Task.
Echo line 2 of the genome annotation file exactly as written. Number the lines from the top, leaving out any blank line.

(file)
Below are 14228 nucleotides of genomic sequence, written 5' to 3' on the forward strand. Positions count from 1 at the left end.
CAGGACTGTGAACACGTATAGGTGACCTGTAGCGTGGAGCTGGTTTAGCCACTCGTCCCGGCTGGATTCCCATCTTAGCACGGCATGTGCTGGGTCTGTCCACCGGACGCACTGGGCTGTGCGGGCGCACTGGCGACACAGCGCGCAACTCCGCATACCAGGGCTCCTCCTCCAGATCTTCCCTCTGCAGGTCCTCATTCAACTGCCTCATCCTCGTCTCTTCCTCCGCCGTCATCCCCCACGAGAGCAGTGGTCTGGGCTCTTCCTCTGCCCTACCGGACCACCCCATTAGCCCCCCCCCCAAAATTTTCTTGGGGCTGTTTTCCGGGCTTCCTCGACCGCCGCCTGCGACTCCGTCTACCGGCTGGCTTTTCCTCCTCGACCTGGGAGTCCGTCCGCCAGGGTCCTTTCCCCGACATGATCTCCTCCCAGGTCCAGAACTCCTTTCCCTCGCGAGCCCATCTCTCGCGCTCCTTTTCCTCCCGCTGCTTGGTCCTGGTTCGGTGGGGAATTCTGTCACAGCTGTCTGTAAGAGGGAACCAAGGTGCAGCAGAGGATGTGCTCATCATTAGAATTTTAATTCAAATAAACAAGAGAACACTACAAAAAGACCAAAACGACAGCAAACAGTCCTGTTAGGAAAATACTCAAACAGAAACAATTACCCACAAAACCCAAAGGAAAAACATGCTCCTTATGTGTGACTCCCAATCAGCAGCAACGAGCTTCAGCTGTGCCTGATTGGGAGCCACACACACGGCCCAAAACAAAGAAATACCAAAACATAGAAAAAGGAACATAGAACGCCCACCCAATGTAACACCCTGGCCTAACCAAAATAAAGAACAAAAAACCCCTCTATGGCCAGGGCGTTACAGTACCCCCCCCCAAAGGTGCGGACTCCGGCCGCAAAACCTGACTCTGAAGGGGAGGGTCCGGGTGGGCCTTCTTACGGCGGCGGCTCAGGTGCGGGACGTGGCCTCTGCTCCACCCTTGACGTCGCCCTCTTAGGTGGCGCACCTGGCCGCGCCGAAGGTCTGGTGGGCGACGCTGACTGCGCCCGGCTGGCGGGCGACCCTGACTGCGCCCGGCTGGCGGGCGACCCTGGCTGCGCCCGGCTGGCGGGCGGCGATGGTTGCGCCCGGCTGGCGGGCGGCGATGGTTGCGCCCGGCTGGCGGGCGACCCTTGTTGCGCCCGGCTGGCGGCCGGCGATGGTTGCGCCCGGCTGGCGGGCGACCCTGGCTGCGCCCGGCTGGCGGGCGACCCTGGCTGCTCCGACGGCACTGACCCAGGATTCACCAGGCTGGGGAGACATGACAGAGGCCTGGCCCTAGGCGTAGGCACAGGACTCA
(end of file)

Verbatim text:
CAGGACTGTGAACACGTATAGGTGACCTGTAGCGTGGAGCTGGTTTAGCCACTCGTCCCGGCTGGATTCCCATCTTAGCACGGCATGTGCTGGGTCTGTCCACCGGACGCACTGGGCTGTGCGGGCGCACTGGCGACACAGCGCGCAACTCCGCATACCAGGGCTCCTCCTCCAGATCTTCCCTCTGCAGGTCCTCATTCAACTGCCTCATCCTCGTCTCTTCCTCCGCCGTCATCCCCCACGAGAGCAGTGGTCTGGGCTCTTCCTCTGCCCTACCGGACCACCCCATTAGCCCCCCCCCCAAAATTTTCTTGGGGCTGTTTTCCGGGCTTCCTCGACCGCCGCCTGCGACTCCGTCTACCGGCTGGCTTTTCCTCCTCGACCTGGGAGTCCGTCCGCCAGGGTCCTTTCCCCGACATGATCTCCTCCCAGGTCCAGAACTCCTTTCCCTCGCGAGCCCATCTCTCGCGCTCCTTTTCCTCCCGCTGCTTGGTCCTGGTTCGGTGGGGAATTCTGTCACAGCTGTCTGTAAGAGGGAACCAAGGTGCAGCAGAGGATGTGCTCATCATTAGAATTTTAATTCAAATAAACAAGAGAACACTACAAAAAGACCAAAACGACAGCAAACAGTCCTGTTAGGAAAATACTCAAACAGAAACAATTACCCACAAAACCCAAAGGAAAAACATGCTCCTTATGTGTGACTCCCAATCAGCAGCAACGAGCTTCAGCTGTGCCTGATTGGGAGCCACACACACGGCCCAAAACAAAGAAATACCAAAACATAGAAAAAGGAACATAGAACGCCCACCCAATGTAACACCCTGGCCTAACCAAAATAAAGAACAAAAAACCCCTCTATGGCCAGGGCGTTACAGTACCCCCCCCCAAAGGTGCGGACTCCGGCCGCAAAACCTGACTCTGAAGGGGAGGGTCCGGGTGGGCCTTCTTACGGCGGCGGCTCAGGTGCGGGACGTGGCCTCTGCTCCACCCTTGACGTCGCCCTCTTAGGTGGCGCACCTGGCCGCGCCGAAGGTCTGGTGGGCGACGCTGACTGCGCCCGGCTGGCGGGCGACCCTGACTGCGCCCGGCTGGCGGGCGACCCTGGCTGCGCCCGGCTGGCGGGCGGCGATGGTTGCGCCCGGCTGGCGGGCGGCGATGGTTGCGCCCGGCTGGCGGGCGACCCTTGTTGCGCCCGGCTGGCGGCCGGCGATGGTTGCGCCCGGCTGGCGGGCGACCCTGGCTGCGCCCGGCTGGCGGGCGACCCTGGCTGCTCCGACGGCACTGACCCAGGATTCACCAGGCTGGGGAGACATGACAGAGGCCTGGCCCTAGGCGTAGGCACAGGACTCA